The mother responded, “Not really, but we find that we have to remind them from time to time. After my friend said that young kids don’t understand what these words mean it got us to thinking that perhaps we shouldn’t insist they use these words.”

“From your description, it doesn’t sound like you’re being overbearing, ” I replied. “All kids have to be reminded from time to time to use words that have to do with being polite and respectful. I think we can begin to teach them these words at an early age, certainly by the time most kids are three. However, when we do teach them these words we should explain what the words mean and why it’s important to use them. This will lessen the likelihood that our kids just use them in a rote way without appreciating their significance. I think that we can explain even to young children that these words are a way of being nice to other people and that when the words are used, other people will be nicer and more responsive to them.”

I added, “I wouldn’t be worried if at first kids use the words in a rote way. Our responsibility as parents is to explain important ideas so that our children learn to appreciate the relevance of these ideas.”

Both parents thanked me, saying my comments validated their own beliefs as parents.

As I drove home that night I was pleased that this mother and father found my remarks validating, but I also found it interesting that a parental responsibility as basic as nurturing in young children their social and emotional intelligence and reinforcing their ability to act with respect and kindness aroused doubts. I thought of my delight in observing my son Rich and his wife Cybele skillfully beginning to teach my granddaughter Maya the importance of being polite when she was about three-years-old. I am certain they will do the same with their younger daughter Sophia.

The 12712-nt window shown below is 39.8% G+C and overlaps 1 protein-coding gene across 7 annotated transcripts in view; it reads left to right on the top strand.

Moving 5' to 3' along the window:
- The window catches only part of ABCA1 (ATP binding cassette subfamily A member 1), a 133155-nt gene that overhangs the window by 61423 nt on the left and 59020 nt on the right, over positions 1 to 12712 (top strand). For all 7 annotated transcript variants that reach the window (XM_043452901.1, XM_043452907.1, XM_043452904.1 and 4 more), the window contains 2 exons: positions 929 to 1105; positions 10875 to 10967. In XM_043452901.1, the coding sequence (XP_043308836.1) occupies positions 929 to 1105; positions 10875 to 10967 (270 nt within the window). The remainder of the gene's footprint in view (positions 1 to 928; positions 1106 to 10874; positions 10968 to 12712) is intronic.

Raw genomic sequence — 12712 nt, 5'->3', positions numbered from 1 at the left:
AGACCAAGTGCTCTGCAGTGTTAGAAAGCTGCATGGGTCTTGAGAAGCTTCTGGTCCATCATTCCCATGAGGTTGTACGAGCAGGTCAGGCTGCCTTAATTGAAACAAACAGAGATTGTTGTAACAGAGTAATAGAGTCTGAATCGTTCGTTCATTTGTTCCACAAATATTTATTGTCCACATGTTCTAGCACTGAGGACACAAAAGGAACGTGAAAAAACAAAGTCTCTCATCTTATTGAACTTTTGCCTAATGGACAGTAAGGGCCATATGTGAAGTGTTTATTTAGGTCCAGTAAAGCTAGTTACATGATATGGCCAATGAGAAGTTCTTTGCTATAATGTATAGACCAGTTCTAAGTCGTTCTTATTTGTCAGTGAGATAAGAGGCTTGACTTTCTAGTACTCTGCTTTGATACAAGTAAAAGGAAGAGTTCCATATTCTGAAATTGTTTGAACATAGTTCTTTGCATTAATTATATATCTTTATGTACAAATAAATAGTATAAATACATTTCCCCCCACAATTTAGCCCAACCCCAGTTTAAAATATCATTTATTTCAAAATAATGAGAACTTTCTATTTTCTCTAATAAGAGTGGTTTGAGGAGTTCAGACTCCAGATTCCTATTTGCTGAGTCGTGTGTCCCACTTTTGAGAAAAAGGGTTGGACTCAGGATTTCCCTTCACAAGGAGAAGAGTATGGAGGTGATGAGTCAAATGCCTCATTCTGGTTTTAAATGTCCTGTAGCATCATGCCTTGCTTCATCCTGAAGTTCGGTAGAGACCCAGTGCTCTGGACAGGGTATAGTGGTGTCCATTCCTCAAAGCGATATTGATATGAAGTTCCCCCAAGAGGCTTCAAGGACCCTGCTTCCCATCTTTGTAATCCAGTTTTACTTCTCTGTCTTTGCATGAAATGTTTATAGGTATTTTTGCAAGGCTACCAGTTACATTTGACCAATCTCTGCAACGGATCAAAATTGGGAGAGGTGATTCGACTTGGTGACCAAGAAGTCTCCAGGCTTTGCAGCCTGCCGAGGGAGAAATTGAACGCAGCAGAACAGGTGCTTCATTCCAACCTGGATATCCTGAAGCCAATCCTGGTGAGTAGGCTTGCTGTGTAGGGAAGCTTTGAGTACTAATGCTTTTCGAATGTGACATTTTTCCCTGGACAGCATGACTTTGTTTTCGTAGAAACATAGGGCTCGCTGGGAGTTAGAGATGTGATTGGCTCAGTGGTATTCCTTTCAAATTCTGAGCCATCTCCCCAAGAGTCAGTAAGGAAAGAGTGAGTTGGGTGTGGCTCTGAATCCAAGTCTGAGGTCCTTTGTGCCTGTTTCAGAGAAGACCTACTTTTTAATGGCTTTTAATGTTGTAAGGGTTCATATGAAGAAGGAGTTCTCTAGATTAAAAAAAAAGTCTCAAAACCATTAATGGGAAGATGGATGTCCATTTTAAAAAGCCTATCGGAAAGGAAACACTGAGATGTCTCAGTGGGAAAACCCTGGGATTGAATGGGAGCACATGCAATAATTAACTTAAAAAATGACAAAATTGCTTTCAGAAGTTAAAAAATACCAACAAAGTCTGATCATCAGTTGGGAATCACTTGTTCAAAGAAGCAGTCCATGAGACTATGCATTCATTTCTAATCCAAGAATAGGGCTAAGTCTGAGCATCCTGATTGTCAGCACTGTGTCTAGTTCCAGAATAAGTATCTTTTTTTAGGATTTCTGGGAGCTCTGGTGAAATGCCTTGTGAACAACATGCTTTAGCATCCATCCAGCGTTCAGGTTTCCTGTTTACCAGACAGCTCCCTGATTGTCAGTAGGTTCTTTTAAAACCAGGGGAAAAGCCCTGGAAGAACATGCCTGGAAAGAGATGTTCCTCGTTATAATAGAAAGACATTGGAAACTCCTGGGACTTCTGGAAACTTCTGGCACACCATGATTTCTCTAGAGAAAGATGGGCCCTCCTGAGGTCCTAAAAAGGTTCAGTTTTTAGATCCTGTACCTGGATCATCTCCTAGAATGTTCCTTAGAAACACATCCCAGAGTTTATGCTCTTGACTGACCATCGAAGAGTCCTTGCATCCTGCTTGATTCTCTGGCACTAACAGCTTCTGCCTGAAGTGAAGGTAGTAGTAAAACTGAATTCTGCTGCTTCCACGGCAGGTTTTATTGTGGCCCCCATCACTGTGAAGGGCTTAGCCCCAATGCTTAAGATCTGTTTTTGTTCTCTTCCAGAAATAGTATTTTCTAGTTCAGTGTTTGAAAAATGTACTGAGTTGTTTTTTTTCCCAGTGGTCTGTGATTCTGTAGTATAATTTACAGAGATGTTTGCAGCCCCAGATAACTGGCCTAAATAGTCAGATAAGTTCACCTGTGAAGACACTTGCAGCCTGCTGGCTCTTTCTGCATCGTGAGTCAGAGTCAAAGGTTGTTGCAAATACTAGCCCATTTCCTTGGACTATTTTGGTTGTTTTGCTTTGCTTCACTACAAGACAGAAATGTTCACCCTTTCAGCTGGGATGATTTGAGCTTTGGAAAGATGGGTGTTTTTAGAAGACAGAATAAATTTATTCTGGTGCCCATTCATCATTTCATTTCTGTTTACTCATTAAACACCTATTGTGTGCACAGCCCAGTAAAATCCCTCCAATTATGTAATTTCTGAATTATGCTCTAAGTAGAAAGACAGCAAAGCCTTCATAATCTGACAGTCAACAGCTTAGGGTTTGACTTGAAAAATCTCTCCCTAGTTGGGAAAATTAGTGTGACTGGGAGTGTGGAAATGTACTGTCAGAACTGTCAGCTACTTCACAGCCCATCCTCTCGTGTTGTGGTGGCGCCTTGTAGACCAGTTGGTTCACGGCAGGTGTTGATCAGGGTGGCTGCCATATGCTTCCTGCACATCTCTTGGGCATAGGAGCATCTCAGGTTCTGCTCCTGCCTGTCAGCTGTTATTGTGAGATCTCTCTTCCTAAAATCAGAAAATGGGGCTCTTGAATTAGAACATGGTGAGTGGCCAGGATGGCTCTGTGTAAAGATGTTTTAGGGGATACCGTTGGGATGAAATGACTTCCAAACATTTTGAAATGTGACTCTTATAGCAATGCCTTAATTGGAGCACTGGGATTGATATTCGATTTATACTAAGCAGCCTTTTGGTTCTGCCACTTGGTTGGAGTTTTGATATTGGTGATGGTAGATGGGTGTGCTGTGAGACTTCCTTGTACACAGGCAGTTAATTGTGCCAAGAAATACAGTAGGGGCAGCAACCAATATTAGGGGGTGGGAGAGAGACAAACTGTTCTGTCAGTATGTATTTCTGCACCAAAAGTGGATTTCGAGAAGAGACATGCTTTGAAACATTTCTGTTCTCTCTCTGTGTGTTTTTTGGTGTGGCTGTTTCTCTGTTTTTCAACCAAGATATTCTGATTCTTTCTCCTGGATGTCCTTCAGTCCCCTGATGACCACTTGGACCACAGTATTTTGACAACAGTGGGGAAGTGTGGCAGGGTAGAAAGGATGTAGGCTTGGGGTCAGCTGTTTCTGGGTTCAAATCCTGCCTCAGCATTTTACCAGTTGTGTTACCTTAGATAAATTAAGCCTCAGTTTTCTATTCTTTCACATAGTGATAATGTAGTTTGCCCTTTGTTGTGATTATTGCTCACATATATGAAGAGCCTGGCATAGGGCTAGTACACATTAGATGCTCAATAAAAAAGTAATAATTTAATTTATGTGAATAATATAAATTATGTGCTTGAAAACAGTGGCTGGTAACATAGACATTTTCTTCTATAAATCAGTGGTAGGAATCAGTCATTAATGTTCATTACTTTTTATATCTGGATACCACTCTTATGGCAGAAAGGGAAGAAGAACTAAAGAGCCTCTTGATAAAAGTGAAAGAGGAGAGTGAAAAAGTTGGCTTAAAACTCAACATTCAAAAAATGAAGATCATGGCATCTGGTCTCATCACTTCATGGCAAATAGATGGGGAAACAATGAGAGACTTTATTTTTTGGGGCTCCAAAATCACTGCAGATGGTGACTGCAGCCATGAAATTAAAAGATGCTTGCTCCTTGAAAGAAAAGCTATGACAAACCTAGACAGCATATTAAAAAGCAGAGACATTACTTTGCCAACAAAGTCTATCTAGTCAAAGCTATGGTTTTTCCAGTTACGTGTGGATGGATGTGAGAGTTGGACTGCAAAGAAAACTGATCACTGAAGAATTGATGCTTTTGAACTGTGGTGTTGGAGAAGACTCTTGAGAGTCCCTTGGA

Other thoughts crossed my mind that had a different flavor, thoughts of young adults who received copies of my books as gifts and never conveyed a thank you via phone, card, or e-mail. I may be old-fashioned, but I believe that when someone receives a gift, a brief acknowledgement of appreciation is in order. In one instance, I had given a book to a friend whose son was doing graduate studies in the field of child development. The son was living out-of-town and my friend was going to see him. Several months later I still had not received a note from her son. When I asked my friend if he had received the book, she said yes and wondered why I had asked. I mentioned that I had not heard from him. Most likely she was embarrassed and offered as an excuse that he had been busy with his studies. Interestingly, I gave her and her husband a copy of the same book at the same time I gave her one for her son and she wrote me a lovely thank you note within a couple of days. I have yet to receive a note from her son.

I was reminded last week of the topic of “social graces” when I read an article by Barbara Meltz in The Boston Globe. The article described a practice at the Tobin School in Natick, a suburb of Boston, attended by children pre-kindergarten through second grade. As part of the “curriculum” the school teaches four-year-olds to say hello to their classmates using their names and avoiding any putdowns.

Meltz writes, “The lesson in greetings, all seven or so minutes of it, is part of an etiquette curriculum written by head of school Michelle Keating. It’s not that she’s a throwback to the ’60s or wants to turn out robotic children. Rather, she sees manners as fundamental to character development, a way for even very young children to connect with others in positive, respectful ways, and as an antidote to an increasingly rude popular culture.”